Amateur Machinists' Tools, Techniques and Materials

Vicious Brass

Posted by hammerscale on October 11, 2014

A word of caution, regard brass with as much or more respect than any other material in the workshop. For some reason, the interface between soft 360 free machining brass and an exiting HSS drill bit is something akin to the adage of an immoveable mass meeting an irresistible force.

To deduce I was witness to such an event and there was blood would be correct.

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Chapman Tools

Posted by hammerscale on September 29, 2014

I don’t think I’ve ever owned Chapman products, but Jay Leno’s always entertaining;

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Atlas Drill Press

Posted by hammerscale on September 28, 2014

The most recent addition to the shop is this Atlas 15″ drill press, here seen as I received this fine machine, sporting no motor and safety yellow livery.


Here is it after new bearings, new paint, and some measure of love. The original Jacobs chuck was a little bell mouthed in the jaws, so I upgraded to a keyless Rohm chuck. I had an old motor from an Atlas lathe that suits very well, and replaced or made new hardware where needed. I may resurface the table in the future.


I think I’ll leave it set on a higher speed for woodworking. Right now I have three more drill press projects in the pipeline.


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Huot Storage

Posted by hammerscale on August 31, 2014

I’ve got a few of the small Huot storage boxes, pro’s are they’re well laid out for your tooling needs and they’re fairly well constructed considering the cost. Con’s are the drawers are a bit herky-jerky and the storage for the reamer cabinet is just too small to hold the larger tools.

Following product is a step up, and every fulfills every organization fantasy of my autistic nature.

BTW, I always thought it was pronounced “hote”, not “hew-ot” as I discovered first time watching the video.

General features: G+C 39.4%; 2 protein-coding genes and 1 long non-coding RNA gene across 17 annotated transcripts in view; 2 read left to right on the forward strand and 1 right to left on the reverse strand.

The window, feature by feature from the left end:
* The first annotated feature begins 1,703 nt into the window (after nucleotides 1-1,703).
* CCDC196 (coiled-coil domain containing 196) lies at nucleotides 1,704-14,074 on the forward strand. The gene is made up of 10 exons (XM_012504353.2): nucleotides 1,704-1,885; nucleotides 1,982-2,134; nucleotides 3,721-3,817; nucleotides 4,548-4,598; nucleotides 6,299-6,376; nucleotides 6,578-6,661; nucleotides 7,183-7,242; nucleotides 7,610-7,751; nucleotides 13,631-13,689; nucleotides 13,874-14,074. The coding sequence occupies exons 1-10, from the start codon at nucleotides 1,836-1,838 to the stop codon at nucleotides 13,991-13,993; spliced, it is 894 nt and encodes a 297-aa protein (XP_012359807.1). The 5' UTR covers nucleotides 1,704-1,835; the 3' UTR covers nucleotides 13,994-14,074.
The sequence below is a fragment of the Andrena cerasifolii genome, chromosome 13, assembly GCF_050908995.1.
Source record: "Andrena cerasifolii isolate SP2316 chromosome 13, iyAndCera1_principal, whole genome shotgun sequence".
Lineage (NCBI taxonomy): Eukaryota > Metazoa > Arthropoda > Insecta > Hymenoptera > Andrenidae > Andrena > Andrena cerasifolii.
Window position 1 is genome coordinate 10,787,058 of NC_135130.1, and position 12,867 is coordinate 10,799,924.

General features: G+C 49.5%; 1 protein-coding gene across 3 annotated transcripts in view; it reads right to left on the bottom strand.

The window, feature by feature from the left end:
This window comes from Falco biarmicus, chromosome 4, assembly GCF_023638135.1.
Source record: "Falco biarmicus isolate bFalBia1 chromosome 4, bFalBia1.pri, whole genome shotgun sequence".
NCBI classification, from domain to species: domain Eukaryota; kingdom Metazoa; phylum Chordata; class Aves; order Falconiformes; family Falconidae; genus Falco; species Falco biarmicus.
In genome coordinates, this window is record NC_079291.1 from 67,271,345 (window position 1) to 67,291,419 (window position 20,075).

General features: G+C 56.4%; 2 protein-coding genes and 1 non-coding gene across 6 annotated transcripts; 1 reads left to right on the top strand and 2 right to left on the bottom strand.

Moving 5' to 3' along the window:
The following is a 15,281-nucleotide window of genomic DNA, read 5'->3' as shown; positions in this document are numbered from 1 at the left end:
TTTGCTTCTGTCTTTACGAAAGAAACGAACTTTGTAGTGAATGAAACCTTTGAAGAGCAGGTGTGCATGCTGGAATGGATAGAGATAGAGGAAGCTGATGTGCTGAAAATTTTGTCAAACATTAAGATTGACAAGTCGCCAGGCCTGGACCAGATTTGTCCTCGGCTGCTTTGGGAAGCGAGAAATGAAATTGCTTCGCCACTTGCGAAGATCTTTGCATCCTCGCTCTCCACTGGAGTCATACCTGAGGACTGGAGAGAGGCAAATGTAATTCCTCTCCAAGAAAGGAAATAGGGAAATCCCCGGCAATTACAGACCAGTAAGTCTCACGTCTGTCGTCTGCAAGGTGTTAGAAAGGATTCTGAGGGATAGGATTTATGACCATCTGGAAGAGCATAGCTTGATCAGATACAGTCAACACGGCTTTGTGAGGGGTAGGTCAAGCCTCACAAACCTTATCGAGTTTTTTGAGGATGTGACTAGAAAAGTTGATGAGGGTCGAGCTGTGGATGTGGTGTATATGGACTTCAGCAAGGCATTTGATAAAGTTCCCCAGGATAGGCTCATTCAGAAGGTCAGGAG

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Tool out your Work Area

Posted by hammerscale on August 25, 2014

What I’ve discovered with most of the AXA tool holders (Chinese knock-offs of Aloris brand) is they all pretty much use 4mm hex head screws for fastening the tooling. The Chinese screws are often inconsistent in size tolerance causing the standard size, ball end hex wrenches to sometimes slip.

Rather than fumbling around looking for the proper hex wrench, I supplemented my lathe and tool bench with a couple of these, “Wera” brand precision hex wrenches, available at McMaster-Carr, part number 6625A64


Both convenient and inexpensive, putting (multiple) adjusting tools with-in arm’s reach speeds things up.

BTW, Aloris brand uses SAE fasteners.

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Caswell Plating

Posted by hammerscale on July 28, 2014

Caswell Plating offers an extensive line of plating, anodizing and other surface treatments for metals and plastics. Here’s a few pieces plated with their electro-less nickel plating system.


The company is in Canada (their USA distribution center is right over the border in upstate NY) and there sometimes is a loss in the translation of English in the instruction book. For instance, they refer to “SP” cleaner/degreaser for prep prior to immersion in the plating solution.

Here’s the sequence I use for cleaning parts:

1 – Degrease parts in mineral spirits, for gross removal of cutting oil and metal particles.

2 – Degrease again in a clean bath of a fast drying solvent such as Naphtha or acetone, to remove the heavy oily film left by mineral spirits .